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This article was published 29/9/2010 (2041 days ago), so information in it may no longer be current.
The Harper government announced Wednesday it would appeal the Ontario Superior Court judgment that struck down Canada's futile efforts to outlaw prostitution. That appeal faces a formidable hurdle -- to convince jurists the decision by Justice Susan Himel was in error or misguided.
The case against the law was effectively argued on the basis of security of sex trade workers. The current law does not suppress prostitution, it merely forces workers to carry on their trade in risky conditions that contribute to the level of violence they regularly experience. The judge's decision, which struck down laws that prohibit communication for the purpose of buying sex, pimping and keeping a brothel, was based on the weight of evidence of that risk. The harm of the law, she concluded, far outweighed the harm prostitution presents to society at large.
So strong was the evidence that the judge suspended her decision for a brief 30 days to allow legislators and the Crown to respond. As the federal government musters its appeal, provinces should present arguments to the court about the task they face in establishing a new regime of regulation.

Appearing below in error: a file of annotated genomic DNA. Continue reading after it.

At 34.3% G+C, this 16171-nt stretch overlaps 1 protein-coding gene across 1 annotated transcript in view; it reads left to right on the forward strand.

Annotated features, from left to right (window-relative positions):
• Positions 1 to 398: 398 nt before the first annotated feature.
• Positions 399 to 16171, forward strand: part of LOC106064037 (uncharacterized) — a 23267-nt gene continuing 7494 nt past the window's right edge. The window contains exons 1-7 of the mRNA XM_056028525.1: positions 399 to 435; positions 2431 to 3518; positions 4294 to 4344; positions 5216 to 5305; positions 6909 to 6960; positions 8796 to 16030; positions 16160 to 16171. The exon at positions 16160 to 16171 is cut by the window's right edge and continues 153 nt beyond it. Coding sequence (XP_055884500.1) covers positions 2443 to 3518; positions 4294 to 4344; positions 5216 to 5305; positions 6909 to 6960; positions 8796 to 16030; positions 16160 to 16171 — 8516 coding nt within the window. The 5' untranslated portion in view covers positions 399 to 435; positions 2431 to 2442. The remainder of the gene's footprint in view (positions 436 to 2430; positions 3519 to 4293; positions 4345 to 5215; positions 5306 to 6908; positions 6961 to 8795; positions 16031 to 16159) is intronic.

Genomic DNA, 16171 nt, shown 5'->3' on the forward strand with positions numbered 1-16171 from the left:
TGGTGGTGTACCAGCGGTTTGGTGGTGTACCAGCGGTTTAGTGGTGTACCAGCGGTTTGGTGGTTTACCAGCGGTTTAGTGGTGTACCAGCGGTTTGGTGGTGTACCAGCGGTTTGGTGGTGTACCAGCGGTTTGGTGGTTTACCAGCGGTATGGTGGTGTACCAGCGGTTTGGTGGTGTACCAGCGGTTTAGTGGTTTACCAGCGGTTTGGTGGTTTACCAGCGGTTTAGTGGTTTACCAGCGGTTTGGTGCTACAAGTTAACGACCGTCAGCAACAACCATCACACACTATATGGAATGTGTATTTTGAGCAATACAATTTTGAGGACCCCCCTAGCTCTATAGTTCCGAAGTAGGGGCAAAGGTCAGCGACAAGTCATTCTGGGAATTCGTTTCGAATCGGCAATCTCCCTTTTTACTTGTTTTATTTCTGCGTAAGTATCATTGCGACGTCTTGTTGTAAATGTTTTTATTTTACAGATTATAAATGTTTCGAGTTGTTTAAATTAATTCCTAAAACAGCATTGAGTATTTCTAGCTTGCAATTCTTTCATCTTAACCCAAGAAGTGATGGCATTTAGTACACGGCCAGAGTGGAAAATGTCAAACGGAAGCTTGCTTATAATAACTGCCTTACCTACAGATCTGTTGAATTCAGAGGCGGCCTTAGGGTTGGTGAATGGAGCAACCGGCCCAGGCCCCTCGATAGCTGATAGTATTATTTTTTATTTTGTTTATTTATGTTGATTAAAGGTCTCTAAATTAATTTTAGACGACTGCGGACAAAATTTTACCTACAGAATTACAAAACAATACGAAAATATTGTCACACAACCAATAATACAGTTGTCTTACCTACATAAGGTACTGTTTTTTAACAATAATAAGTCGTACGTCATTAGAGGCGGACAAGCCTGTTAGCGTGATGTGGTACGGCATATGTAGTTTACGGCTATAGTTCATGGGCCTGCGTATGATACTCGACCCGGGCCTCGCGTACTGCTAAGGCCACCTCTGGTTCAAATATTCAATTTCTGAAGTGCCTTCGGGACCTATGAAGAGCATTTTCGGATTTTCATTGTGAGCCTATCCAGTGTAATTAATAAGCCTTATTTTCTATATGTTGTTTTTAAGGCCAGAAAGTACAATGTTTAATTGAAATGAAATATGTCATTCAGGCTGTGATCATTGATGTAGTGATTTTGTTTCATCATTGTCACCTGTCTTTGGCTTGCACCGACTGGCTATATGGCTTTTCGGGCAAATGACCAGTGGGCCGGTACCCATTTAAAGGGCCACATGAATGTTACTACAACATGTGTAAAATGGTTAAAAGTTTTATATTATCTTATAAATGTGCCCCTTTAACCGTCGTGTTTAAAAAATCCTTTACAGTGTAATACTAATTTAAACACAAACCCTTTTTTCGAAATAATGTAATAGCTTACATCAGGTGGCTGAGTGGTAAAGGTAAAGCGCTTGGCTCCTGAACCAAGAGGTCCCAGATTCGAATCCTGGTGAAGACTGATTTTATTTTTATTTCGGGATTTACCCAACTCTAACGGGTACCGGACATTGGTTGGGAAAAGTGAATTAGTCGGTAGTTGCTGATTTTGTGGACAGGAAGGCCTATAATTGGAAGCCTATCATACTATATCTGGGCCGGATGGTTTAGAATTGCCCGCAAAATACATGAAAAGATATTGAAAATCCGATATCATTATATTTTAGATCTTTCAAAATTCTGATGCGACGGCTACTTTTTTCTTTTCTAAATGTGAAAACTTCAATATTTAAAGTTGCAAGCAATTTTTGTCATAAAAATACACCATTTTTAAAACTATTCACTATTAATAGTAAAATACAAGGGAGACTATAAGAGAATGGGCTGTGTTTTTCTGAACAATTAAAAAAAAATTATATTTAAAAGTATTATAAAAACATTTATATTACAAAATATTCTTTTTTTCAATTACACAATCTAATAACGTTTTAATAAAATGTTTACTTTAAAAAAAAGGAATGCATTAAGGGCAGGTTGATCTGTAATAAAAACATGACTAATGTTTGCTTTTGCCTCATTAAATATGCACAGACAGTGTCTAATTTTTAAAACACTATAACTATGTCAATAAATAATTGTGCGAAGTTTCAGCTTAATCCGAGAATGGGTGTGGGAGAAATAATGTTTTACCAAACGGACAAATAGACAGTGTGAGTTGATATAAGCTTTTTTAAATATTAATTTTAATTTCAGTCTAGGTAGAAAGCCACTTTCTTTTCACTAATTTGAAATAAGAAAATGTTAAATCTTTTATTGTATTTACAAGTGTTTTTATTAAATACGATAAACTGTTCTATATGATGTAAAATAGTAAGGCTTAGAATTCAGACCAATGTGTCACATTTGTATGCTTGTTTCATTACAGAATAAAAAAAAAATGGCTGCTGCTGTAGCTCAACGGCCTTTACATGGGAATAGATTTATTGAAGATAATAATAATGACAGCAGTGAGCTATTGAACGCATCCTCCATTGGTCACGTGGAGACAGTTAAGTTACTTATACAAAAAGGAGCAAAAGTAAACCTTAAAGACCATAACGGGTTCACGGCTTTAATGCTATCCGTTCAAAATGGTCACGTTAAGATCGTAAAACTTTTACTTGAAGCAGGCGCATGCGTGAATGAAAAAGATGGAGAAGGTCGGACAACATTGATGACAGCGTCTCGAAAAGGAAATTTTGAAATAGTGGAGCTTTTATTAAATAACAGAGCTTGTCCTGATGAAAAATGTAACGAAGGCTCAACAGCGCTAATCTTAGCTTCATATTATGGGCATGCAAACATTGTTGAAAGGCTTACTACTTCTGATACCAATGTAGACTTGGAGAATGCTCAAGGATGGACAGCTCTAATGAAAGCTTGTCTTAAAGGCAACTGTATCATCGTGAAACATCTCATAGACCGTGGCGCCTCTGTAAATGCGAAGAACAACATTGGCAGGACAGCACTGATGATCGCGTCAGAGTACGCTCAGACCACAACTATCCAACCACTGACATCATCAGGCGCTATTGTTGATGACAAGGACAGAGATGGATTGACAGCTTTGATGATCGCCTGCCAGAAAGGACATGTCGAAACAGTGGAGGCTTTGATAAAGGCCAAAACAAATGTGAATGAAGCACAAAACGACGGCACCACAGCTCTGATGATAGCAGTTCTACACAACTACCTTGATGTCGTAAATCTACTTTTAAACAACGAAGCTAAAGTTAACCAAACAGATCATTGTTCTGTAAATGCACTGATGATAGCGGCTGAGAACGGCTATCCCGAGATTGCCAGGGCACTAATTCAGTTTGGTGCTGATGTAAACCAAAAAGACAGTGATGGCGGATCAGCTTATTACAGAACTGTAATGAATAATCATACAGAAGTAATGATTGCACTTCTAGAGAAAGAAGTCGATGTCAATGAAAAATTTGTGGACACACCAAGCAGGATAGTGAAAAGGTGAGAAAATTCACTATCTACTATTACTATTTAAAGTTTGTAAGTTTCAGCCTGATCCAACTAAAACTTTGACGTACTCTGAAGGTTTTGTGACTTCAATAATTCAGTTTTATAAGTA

Regulation is the better response. The prostitution laws in Canada have gone through various incarnations through the years as lawmakers, emerging from 19th-century morality, sought to balance changing social mores against the evils that swirl about prostitution -- the spread of disease, human trafficking, the abuse of minors and the trade's historic connection to the illegal drug industry. Every iteration of law to date has carried fatal weaknesses that victimize women disproportionately.
The warnings of the many who regard legalization as a welcome mat to human traffickers cannot be disregarded. The fact that this crime is rising globally underscores the necessity of vigilance, better law enforcement and tighter immigration controls.
The overwhelming evidence that sex trade workers often were sexually exploited and abused youth indicates the work Canada must do to protect children. But turning adult sex trade workers into criminals does nothing to address that root problem. It does, however, force women and male prostitutes into the clutches of pimps and drug dealers who give them tacit protection while enslaving them in an exploitive relationship.
Municipal and provincial regulation that licences sex trade workers and conditions of work will not make battling the illegal trade in sex -- blossoming under a cellphone culture with text-messaging impunity -- any easier. It would make the work safer for prostitutes and johns and allow communities to dictate where they will allow the trade to operate.
It is simplistic to describe prostitution as a victimless crime, a form of employment that workers "choose." The forces that drive women and men into the sex trade deserve greater social and legal attention. Governments must invest in resources to assist those who want to get out of the trade.
The roots of human exploitation grow from criminal activity. The battle of human trafficking and child abuse starts there, not with laws that push sex trade workers into the margins of society where pimps, drug dealers and organized crime can capitalize on their misery.